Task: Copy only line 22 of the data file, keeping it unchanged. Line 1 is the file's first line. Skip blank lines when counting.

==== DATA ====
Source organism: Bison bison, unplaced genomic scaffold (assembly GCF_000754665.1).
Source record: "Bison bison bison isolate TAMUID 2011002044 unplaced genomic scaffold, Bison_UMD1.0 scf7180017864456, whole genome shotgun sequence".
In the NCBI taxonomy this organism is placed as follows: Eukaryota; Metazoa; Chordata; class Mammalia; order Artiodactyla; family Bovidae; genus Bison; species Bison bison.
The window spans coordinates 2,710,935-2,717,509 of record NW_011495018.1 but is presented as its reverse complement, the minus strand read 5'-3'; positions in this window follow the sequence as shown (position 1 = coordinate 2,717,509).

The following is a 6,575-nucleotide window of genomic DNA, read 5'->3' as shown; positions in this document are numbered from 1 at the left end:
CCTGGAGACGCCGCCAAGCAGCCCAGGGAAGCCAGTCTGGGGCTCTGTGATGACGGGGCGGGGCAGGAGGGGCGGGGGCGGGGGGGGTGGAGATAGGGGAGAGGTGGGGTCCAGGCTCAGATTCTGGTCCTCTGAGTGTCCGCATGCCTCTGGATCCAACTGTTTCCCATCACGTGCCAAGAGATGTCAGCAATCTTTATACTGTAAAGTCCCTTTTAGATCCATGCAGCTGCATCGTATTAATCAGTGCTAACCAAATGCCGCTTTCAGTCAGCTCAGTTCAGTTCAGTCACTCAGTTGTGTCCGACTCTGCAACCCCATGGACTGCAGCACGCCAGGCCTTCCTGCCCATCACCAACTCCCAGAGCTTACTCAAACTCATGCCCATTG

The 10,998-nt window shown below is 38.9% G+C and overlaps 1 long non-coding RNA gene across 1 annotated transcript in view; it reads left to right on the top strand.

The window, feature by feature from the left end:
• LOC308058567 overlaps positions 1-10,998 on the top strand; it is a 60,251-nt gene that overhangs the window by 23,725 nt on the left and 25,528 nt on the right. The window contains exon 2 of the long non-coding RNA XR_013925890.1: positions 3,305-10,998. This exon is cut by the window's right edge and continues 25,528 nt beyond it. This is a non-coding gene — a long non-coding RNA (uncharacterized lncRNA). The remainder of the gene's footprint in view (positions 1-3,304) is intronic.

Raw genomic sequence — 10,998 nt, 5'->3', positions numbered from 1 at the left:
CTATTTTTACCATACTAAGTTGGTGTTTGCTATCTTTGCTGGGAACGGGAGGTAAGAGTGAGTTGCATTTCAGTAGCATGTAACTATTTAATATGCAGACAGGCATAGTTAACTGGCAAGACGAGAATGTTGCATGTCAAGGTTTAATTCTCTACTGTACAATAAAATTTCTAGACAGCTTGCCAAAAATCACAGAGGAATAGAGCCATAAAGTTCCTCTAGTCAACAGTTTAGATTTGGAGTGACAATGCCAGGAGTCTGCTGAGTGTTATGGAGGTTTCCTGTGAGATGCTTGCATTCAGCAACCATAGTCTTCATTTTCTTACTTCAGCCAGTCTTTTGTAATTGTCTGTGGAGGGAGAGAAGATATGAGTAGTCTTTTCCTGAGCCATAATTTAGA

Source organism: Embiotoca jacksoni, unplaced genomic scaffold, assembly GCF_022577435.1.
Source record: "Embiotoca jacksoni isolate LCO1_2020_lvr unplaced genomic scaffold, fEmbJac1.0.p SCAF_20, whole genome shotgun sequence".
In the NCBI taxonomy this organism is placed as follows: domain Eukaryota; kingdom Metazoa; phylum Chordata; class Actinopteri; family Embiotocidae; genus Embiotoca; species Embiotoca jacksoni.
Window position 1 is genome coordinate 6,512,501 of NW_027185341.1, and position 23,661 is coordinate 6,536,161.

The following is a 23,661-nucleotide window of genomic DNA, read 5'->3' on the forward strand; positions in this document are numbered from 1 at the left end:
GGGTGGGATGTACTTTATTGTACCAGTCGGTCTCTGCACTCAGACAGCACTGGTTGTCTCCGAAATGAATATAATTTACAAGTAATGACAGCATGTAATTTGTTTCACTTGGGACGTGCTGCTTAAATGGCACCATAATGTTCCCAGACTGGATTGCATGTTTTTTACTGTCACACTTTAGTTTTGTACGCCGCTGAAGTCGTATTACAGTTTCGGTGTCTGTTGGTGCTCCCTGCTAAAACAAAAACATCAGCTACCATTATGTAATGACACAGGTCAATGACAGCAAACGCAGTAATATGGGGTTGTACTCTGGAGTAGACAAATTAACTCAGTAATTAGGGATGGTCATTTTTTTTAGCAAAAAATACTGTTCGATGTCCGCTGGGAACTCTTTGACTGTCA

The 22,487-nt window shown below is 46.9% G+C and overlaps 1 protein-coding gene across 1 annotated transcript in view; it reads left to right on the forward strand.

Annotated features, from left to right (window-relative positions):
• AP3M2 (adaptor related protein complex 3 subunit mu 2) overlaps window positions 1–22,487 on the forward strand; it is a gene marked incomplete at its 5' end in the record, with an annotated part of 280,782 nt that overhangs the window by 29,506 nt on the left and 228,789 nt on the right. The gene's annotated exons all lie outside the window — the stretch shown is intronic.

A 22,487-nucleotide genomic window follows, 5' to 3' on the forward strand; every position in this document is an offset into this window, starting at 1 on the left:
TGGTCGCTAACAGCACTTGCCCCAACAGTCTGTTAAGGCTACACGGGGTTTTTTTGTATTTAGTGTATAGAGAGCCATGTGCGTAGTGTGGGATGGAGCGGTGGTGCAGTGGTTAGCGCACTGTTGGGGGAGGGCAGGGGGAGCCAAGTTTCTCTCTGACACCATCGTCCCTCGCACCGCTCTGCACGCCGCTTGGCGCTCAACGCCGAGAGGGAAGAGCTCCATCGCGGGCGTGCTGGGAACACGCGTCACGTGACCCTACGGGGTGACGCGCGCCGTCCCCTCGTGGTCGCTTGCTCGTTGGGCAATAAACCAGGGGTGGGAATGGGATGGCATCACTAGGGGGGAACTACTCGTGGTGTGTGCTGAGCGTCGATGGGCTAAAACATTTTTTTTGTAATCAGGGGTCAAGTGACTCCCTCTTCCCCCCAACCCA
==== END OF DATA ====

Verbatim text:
TGGTCGCTAACAGCACTTGCCCCAACAGTCTGTTAAGGCTACACGGGGTTTTTTTGTATTTAGTGTATAGAGAGCCATGTGCGTAGTGTGGGATGGAGCGGTGGTGCAGTGGTTAGCGCACTGTTGGGGGAGGGCAGGGGGAGCCAAGTTTCTCTCTGACACCATCGTCCCTCGCACCGCTCTGCACGCCGCTTGGCGCTCAACGCCGAGAGGGAAGAGCTCCATCGCGGGCGTGCTGGGAACACGCGTCACGTGACCCTACGGGGTGACGCGCGCCGTCCCCTCGTGGTCGCTTGCTCGTTGGGCAATAAACCAGGGGTGGGAATGGGATGGCATCACTAGGGGGGAACTACTCGTGGTGTGTGCTGAGCGTCGATGGGCTAAAACATTTTTTTTGTAATCAGGGGTCAAGTGACTCCCTCTTCCCCCCAACCCA